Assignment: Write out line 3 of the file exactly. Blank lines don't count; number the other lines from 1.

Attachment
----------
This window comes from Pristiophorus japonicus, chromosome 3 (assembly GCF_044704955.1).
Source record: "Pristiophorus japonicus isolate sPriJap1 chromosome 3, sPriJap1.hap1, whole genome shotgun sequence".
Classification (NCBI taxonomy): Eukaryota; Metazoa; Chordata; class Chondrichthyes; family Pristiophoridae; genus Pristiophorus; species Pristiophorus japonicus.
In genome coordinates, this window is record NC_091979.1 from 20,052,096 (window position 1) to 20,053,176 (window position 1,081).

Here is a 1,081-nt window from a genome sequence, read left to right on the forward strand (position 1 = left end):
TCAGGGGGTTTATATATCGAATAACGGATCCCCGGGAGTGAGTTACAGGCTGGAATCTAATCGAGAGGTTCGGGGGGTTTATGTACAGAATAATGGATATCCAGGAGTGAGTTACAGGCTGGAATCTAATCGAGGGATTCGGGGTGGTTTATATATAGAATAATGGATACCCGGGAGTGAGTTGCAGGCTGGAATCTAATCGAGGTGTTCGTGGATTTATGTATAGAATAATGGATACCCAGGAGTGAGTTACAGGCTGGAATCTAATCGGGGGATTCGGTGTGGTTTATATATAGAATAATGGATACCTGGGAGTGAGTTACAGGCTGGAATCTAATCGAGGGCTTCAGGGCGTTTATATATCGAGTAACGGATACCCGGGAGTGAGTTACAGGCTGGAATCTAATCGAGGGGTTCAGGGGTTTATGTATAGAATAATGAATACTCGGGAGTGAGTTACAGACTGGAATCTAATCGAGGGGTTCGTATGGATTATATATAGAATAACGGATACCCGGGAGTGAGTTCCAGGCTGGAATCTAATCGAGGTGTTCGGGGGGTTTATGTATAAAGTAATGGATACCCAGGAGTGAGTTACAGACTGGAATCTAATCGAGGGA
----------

Classification (NCBI taxonomy): Eukaryota; Metazoa; Chordata; class Chondrichthyes; family Pristiophoridae; genus Pristiophorus; species Pristiophorus japonicus.